The solar energy is one of the fastest growing renewable sources of electricity, with several advantages over the other forms of electricity generation. In fact, solar energy is a resource that is not only sustainable for consumption indefinitely renewable ( at least until the sun runs out in billions of years). Solar energy also doesn’t require fossil fuels, producing clean energy with limited impact on the environment and smaller investments in production and transportation.
 
For these reasons and so many more, the government would like people to switch to solar because it's clean and better for long term economic strength, So what's the hold up?
The cost of the installation of solar energy is typically high. In order to encourage more people to go solar, governments around the world are setting up programs to incentivize the use of solar and other renewable energy sources to help fight global warming.

The Solar Investment Tax Credit (ITC) in the U.S., for example, currently provides a 30% federal tax credit claimed against the tax liability of residential, commercial, and utility investors in solar energy property. It allows the homeowner to apply the credit to their personal income taxes. “This credit is used when homeowners purchase solar systems outright and have them installed on their homes. In the case of the Section 48 credit, the business that installs, develops and/or finances the project claims the credit,” a statement on Solar Outreach explains.

There are various other initiatives working to ensure solar powered energy continues to makes its way into everyone’s homes. Oakland, California nonprofit Grid Alternatives, for example, is an organization that implements solar power and energy efficiency for low-income families. They currently have ten regional offices and affiliates serving all of California, Colorado, New York, New Jersey, Connecticut, Washington D.C., Virginia, Maryland, and Delaware. They also have staff on the ground in Nicaragua.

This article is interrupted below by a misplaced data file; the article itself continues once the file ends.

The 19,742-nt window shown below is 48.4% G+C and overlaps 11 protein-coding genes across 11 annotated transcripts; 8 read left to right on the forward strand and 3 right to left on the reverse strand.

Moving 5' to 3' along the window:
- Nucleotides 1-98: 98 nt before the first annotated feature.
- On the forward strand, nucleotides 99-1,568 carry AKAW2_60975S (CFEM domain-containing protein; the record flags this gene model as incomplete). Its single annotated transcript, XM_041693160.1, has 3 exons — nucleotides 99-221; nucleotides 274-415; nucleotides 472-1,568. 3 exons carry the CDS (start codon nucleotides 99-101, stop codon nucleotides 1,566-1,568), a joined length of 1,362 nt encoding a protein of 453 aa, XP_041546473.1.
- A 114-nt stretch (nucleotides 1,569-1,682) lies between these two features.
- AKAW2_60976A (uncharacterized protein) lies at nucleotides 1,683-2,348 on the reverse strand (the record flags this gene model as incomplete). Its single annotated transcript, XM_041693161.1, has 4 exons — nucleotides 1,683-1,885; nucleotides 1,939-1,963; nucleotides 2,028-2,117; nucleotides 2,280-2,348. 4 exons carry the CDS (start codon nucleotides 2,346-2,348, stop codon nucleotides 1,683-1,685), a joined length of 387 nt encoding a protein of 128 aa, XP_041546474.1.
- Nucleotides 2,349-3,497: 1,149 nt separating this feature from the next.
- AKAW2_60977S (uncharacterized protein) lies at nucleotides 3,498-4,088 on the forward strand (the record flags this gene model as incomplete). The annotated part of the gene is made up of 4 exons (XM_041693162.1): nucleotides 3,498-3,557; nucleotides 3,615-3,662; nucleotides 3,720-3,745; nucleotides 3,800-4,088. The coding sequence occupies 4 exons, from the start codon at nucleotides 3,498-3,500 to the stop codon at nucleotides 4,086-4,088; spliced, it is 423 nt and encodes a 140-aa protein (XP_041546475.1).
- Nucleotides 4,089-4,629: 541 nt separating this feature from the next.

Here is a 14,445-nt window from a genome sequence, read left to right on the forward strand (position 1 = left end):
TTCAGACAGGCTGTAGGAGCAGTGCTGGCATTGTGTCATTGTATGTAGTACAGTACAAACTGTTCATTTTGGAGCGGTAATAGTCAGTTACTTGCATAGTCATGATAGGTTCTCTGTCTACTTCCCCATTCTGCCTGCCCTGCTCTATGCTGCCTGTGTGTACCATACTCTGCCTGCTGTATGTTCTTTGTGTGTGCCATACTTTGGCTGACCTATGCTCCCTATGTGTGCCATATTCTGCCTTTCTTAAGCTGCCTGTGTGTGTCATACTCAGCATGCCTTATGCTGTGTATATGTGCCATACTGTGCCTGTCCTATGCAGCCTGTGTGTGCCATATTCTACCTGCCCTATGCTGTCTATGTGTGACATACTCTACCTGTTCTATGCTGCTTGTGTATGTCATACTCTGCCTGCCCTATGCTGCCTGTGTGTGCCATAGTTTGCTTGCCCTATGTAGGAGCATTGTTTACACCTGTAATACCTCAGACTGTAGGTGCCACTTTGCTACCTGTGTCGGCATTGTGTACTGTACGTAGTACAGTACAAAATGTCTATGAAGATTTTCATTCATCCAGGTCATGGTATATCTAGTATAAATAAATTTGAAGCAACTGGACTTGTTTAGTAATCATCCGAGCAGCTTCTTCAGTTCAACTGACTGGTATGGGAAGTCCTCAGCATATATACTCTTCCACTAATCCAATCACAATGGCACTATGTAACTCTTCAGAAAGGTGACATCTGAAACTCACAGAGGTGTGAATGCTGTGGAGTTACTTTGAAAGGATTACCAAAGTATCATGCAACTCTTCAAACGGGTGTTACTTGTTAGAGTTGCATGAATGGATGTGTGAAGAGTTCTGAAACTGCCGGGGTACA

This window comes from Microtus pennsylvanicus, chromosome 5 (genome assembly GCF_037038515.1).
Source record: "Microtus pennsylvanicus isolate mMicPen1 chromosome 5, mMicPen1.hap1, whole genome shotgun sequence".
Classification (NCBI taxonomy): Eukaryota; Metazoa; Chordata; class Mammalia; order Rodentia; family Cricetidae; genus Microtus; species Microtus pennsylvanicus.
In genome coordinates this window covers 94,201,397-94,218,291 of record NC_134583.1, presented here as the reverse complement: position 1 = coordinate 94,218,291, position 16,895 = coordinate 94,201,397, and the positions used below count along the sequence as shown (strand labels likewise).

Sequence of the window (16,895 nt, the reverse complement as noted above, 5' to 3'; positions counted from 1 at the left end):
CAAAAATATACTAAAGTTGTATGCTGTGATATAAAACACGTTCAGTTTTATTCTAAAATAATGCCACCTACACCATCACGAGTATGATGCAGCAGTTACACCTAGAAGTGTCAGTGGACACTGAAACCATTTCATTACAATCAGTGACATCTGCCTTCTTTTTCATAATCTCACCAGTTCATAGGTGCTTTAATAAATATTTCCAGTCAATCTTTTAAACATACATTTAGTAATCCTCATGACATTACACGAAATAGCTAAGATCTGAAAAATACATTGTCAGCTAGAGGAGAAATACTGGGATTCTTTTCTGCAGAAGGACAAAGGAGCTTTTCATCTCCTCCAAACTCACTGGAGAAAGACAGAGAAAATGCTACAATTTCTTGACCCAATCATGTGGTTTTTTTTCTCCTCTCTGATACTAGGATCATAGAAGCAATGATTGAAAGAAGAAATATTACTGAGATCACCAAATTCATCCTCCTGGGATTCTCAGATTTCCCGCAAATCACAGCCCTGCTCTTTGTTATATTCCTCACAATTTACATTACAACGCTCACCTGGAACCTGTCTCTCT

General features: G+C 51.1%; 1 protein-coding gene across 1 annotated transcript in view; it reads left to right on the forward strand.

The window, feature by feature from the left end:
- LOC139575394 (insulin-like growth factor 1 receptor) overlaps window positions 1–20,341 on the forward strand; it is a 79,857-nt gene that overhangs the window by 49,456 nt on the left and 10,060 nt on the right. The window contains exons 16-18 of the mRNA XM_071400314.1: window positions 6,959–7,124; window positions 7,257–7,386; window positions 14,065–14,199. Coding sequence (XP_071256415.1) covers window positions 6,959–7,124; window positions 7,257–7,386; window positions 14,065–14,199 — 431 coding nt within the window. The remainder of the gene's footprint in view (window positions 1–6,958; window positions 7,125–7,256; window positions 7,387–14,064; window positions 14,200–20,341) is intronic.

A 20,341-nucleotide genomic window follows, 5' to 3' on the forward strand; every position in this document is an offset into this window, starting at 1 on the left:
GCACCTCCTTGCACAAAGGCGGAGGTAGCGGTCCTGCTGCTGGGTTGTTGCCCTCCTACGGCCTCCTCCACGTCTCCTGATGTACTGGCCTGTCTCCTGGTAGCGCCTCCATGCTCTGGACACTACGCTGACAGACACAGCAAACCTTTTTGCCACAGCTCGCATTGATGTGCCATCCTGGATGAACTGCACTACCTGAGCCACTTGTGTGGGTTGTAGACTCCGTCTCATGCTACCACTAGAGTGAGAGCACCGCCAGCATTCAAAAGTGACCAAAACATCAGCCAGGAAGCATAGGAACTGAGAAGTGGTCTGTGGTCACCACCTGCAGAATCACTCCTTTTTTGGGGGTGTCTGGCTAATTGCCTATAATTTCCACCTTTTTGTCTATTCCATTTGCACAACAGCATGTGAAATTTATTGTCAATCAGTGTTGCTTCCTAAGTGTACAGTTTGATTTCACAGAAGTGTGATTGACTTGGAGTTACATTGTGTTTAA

One California resident, Kianté London, used the program to put panels on his three-bedroom home.
“It helps me and my family a great deal to have low-cost energy, because these energy prices are really expensive,” explained London. “And I wanted to do my part. It’s clean, green energy.” He had wanted solar for years, but couldn’t afford it before. This new program paid the entire up-front cost of his array, however.

“These systems are saving families money every month for food, for clothes, for medical expenses,” noted Julian Foley, communications director for Grid Alternatives.
The organization, which targets working-class communities, is using $14.7 million raised through California’s cap-and-trade system to reduce greenhouse gas emissions. “That system forces factories, power plants, oil refineries and other large businesses to buy credits for every ton of carbon dioxide and other heat-trapping gases they pump into the atmosphere,” reported David R. Baker. Grid Alternatives plans to install arrays on more than 1,600 California homes by the end of 2016.

Most homeowners are asked to provide small contributions for the installation, like feeding the crew or agreeing to help with the process themselves. But otherwise, it’s completely free. And the arrays are thought to save homeowners anywhere from $400 to $1,000 per year on electricity, depending on where they live.

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